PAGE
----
At some point in most lives, people find something laid out for them. It imagines itself right out of the air and it just appears. Surely, it's not there when we're just born for there must be some period of time when everything is pure innocence, when there is hope for everyone. All babies are afforded some kind of grace period though many have parents who don't do them any favors. For almost everyone, however, there is a time when a noose comes into view. It's the knot and more than enough rope to hang oneself, if that's the way they want to take it. Plenty of people do themselves in. Plenty of people don't even know they're doing it. They become monsters. They turn into the unlovable versions of themselves and they make everything a challenge. They're hard to be around and they assume the worst qualities that they've observed over their years. They've found what it is to be chipper and despised or numb and afraid. They're just the smallest of cogs in the grand machine and they're sure that they will do themselves in, given enough time. They will seek fortune and many other things out of a born into greediness and it will occupy them.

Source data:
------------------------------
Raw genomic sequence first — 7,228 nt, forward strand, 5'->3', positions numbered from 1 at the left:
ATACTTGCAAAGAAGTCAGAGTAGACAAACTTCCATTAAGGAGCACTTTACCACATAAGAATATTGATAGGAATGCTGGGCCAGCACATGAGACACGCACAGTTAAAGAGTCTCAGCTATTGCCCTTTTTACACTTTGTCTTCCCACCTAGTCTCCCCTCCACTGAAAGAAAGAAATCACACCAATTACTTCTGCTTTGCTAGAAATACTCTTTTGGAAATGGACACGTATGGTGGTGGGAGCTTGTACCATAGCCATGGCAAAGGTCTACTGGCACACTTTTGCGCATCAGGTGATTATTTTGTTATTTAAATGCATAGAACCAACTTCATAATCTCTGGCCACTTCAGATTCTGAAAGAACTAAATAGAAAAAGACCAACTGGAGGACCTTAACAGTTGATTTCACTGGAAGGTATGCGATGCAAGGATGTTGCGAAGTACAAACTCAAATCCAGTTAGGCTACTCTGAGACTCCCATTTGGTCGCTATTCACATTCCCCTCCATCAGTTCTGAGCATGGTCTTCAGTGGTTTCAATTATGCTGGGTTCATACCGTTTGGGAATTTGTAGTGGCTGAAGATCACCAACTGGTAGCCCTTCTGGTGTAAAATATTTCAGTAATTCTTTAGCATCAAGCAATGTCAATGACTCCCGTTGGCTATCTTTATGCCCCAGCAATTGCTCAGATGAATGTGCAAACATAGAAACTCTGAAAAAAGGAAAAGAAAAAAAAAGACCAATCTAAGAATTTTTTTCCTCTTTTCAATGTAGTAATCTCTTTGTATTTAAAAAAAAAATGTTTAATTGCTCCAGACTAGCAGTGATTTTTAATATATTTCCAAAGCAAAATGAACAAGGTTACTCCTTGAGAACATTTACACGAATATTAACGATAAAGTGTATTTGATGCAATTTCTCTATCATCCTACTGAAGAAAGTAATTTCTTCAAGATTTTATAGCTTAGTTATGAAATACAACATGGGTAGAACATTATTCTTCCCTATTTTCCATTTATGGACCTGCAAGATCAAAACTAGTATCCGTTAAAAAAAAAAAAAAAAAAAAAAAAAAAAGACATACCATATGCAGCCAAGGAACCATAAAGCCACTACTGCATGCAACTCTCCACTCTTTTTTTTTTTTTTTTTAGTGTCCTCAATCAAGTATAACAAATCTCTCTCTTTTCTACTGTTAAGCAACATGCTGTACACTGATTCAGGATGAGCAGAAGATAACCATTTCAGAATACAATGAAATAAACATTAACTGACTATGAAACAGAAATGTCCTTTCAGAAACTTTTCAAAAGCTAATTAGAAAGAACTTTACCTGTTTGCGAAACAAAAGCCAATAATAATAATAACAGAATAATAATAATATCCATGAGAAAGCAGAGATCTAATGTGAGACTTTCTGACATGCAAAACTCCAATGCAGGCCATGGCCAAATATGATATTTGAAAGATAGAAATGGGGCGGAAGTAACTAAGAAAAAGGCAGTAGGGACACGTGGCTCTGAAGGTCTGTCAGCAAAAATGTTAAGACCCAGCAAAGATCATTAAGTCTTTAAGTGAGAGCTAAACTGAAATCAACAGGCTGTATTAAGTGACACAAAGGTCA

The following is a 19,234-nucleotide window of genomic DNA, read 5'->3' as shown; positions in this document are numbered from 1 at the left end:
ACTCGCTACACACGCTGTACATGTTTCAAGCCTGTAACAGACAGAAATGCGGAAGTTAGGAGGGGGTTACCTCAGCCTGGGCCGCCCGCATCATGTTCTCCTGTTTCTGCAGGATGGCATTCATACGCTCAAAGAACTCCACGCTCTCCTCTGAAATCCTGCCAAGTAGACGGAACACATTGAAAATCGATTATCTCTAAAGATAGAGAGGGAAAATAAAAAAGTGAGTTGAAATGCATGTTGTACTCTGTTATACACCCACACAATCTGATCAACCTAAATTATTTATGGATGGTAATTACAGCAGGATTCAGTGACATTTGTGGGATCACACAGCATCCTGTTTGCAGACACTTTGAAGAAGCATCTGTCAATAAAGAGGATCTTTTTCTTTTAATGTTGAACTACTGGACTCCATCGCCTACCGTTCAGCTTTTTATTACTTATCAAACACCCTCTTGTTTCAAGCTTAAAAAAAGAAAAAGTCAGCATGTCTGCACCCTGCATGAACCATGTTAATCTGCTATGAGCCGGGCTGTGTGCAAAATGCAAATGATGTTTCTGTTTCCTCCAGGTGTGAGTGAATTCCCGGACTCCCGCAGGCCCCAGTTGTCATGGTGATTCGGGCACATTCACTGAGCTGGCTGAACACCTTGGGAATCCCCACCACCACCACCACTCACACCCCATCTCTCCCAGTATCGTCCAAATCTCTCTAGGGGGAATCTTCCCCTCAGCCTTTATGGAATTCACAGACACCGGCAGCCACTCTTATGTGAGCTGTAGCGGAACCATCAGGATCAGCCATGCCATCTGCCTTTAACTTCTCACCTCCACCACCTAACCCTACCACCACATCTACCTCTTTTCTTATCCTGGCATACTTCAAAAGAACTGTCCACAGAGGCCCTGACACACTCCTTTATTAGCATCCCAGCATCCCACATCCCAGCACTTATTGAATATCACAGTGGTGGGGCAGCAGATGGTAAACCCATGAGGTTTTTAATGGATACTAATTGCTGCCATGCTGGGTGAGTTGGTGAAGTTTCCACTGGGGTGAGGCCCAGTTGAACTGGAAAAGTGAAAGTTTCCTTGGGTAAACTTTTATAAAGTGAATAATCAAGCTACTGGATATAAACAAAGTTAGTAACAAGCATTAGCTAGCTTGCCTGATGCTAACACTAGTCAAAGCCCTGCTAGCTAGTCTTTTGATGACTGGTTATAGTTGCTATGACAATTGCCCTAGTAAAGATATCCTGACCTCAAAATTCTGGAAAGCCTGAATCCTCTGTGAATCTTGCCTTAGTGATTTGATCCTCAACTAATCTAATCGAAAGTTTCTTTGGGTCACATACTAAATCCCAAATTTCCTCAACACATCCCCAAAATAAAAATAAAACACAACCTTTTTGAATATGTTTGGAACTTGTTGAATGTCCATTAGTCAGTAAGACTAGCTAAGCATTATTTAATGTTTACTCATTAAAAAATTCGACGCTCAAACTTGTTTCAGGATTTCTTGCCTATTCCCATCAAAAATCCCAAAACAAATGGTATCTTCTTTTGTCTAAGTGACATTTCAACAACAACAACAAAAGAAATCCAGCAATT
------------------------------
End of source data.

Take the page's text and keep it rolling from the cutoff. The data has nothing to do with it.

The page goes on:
Tristen Gaspadarek, the Nashville songwriter who performs just under her first name, made a record this year called, "Caves," and it's a brilliant album that details the lives of characters who get eaten up by the pangs. She mentions "the great pretender" in the song, "Gold Star," and it's a title that many have here, unsure of what they've become or what they're going to become. There are urges that they must overcome and there are urges that they can't outrun. The inner forces are usually the strongest of all and they're all over these slinky and impassioned stories of wolves and fangs faced -- often in the mirror.